Funny Market Pricing Stories

Posted on November 10, 2011 by Chris Kelley Posted in KnowledgePay

Funny how? Ha-ha funny, or funny like a clown. Well neither really. These are just a few of the quirky, humorous situations I’ve stumbled across. Would love to hear your stories.

Towers’ Data Always Runs High – I’ve actually heard this one on several occasions. My response is always, “Really? Do they have bigger calculators or something?” I think not. It’s better to look at the participant lists and see if there’s a driving force behind why there may be data differences between survey vendors for the same benchmark job. Towers Watson does have a very high percentage of large companies and better representation amongst a few of the higher paying industry groups which offers a better rationalization for why their data might be higher. But what if, just maybe, that is the relevant labor market where you compete for talent. Conversely, what if you’re a smaller firm in a notoriously low paying labor market? You would likely be looking to compare to a different set of participating companies. The real story here is make sure you select the survey vendors that are the best reflection of the labor pool where you swim and don’t just knee-jerk react to some off-handed comment that one vendor “runs high”.

Susie is paid at the 75th Percentile? I knew she was overpaid! – Not so fast. While most companies do set their overall pay philosophy to be competitive at the market median, just because one person is paid at, or even above, the 75th percentile doesn’t mean they’re overpaid. In fact, one could argue that perhaps Susie is the only one in the bunch who is under paid. Each organization has to establish their own point of view about what drives individual pay decisions, but usually it can be distilled down to three factors: sustained performance, scope of the individual’s role, and potential for moving to higher levels.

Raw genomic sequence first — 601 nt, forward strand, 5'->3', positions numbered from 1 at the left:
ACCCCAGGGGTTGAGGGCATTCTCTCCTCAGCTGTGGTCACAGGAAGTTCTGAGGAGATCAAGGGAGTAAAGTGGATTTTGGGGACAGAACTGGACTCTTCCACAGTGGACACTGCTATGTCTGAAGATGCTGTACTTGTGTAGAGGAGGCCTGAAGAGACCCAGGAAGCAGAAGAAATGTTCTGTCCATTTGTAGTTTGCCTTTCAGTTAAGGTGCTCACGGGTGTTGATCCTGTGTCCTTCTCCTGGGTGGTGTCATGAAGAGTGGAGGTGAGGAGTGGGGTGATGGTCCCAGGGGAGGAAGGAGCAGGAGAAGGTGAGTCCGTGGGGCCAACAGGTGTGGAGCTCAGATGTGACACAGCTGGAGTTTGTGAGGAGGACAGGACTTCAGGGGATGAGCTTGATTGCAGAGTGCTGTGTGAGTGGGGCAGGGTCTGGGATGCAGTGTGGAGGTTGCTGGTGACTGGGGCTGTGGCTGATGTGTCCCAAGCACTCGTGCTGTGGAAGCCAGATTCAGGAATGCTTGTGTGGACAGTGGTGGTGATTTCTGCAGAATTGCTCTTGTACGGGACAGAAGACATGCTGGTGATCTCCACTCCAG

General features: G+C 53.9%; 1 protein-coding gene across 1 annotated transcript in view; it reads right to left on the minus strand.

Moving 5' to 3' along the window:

Can your software handle up to 15 market matches for a job? – Well, actually, KnowledgePay can handle an unlimited number of market matches. But that’s not the point. You seriously gotta ask just how many market matches does it really take to figure out a market composite? There is no right or wrong answer. Some organizations firmly believe that having one single market match from a high quality survey is all that is needed. Other organizations will look to have two or three matches assigned on the belief that a larger sampling of surveys will yield a more reliable output. Which approach you take will boil down to philosophical choice, but seriously, fifteen?

So what’s your favorite funny or quirky story involving market pricing?